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sorting and assembling the pages for the remaining three small books

I have been blogging in great detail about the making of seven Jeansbooks in the past week. If you missed it, you can find Part I here, and Part II here. I stopped at the point where I had cut and assembled all pages for the four larger books, and had assembled, but not yet cut the pages for the three smaller books. That was the situation on Wednesday the 7th. On Thursday my studio time was quite limited, as I spend a huge chunk of time in school talking. In the remaining time I sorted through the colourful signatures I had assembled the day before and pressed over night.

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different books with their assigned signatures

At first I used up all the signatures I had. – But then decided that there is such a thing as a too chunky book. – And I am still left with a good selection of what could become exercise books. – I’ll see what I do with them later.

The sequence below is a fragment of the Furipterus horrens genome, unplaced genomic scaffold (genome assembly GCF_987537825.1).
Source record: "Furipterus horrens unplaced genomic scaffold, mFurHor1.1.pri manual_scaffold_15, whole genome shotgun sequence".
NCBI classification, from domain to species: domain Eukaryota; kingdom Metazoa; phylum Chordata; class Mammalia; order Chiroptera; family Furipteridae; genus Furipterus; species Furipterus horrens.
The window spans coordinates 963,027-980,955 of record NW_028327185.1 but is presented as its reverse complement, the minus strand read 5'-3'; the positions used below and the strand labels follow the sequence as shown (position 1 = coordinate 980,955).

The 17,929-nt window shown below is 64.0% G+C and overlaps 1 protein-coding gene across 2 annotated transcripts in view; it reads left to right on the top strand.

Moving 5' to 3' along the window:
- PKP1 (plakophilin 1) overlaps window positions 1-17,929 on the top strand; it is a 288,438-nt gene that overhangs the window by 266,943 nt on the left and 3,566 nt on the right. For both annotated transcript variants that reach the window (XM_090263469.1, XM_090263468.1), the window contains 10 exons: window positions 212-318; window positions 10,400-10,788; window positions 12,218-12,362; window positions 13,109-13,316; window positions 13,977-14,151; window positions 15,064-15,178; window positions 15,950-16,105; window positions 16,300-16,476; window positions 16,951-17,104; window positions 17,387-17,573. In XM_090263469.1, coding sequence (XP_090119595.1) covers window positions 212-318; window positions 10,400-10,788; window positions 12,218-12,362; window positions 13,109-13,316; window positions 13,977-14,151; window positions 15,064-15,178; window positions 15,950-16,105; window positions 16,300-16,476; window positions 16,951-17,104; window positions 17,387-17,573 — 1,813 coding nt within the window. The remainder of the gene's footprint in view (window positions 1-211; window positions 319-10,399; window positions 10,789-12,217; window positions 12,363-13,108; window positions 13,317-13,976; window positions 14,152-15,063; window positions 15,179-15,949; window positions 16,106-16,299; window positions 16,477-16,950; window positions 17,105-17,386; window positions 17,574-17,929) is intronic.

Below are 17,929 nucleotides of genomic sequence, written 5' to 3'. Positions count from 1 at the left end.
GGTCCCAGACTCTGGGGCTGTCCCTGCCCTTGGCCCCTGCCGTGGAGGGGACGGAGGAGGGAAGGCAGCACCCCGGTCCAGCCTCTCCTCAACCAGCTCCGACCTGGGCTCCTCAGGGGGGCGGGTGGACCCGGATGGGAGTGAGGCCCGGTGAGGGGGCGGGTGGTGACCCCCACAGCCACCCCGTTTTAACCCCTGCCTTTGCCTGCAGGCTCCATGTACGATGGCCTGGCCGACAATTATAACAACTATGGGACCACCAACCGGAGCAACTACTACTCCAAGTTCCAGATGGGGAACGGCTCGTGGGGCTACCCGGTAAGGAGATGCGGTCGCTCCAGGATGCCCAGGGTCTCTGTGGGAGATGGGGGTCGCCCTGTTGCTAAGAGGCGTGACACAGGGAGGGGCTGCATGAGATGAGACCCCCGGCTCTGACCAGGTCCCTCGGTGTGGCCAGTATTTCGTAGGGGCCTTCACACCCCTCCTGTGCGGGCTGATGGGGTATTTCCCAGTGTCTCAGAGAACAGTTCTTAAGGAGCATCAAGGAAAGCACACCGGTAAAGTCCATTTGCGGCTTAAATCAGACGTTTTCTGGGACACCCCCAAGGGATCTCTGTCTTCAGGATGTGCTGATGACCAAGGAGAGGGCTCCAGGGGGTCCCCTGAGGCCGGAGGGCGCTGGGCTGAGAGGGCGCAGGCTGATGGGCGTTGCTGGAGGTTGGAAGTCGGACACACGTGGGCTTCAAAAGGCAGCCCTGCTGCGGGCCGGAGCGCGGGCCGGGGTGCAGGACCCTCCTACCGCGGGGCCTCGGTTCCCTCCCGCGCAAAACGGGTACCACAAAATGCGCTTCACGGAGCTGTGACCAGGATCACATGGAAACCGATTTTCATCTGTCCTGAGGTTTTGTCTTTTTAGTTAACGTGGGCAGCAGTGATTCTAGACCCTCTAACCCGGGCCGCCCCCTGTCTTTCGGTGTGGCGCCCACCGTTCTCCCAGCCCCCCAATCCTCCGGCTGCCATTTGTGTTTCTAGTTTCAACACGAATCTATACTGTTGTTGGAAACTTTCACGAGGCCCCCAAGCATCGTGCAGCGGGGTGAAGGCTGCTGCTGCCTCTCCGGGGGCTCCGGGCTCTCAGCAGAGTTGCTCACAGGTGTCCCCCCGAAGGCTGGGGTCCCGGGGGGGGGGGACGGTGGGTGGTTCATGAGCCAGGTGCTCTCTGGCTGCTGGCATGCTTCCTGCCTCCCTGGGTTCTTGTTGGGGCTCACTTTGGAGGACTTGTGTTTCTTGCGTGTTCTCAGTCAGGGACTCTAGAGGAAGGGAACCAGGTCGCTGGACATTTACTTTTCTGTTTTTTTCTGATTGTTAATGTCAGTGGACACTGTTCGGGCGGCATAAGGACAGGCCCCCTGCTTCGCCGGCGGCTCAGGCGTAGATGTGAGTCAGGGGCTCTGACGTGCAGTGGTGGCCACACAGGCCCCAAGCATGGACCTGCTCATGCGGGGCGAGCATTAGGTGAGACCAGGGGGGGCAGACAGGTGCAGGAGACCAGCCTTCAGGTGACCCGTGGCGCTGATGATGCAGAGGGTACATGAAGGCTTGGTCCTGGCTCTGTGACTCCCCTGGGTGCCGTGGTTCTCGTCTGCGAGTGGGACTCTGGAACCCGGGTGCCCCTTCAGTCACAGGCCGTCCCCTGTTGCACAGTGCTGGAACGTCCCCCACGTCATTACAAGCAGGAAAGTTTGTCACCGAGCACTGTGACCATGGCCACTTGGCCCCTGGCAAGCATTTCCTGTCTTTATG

Then I cut the pages to size. The jeans for the smaller books were worn by my children in an earlier life and range from size 2T to 3-4 years, and thus the books are not the same size. So I had to set up a jig like explained in the last post six times. – So nothing else on that particular day.

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scraps – these are the kind of things I find hard to toss

When I had to collect the kids, I threw away a handful of small paper strips (you can see them above). I guess this is extremely silly, but this it the kind of thing that I find so very hard to toss. These cut-offs looked to neat, and I wish I had had a brilliant idea to make something from them. I pondered weaving and all such, but they are quite short. In the end I took a deep breath and tossed them.

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covers and pages, all ready to be bound

This is where the promised procastination started. Up until here I really made the best of the time I had, but the next day, Friday the 9th, was pretty much completely wasted. I started off with all the covers and pages neatly arranged on my worktable, ready to be bound.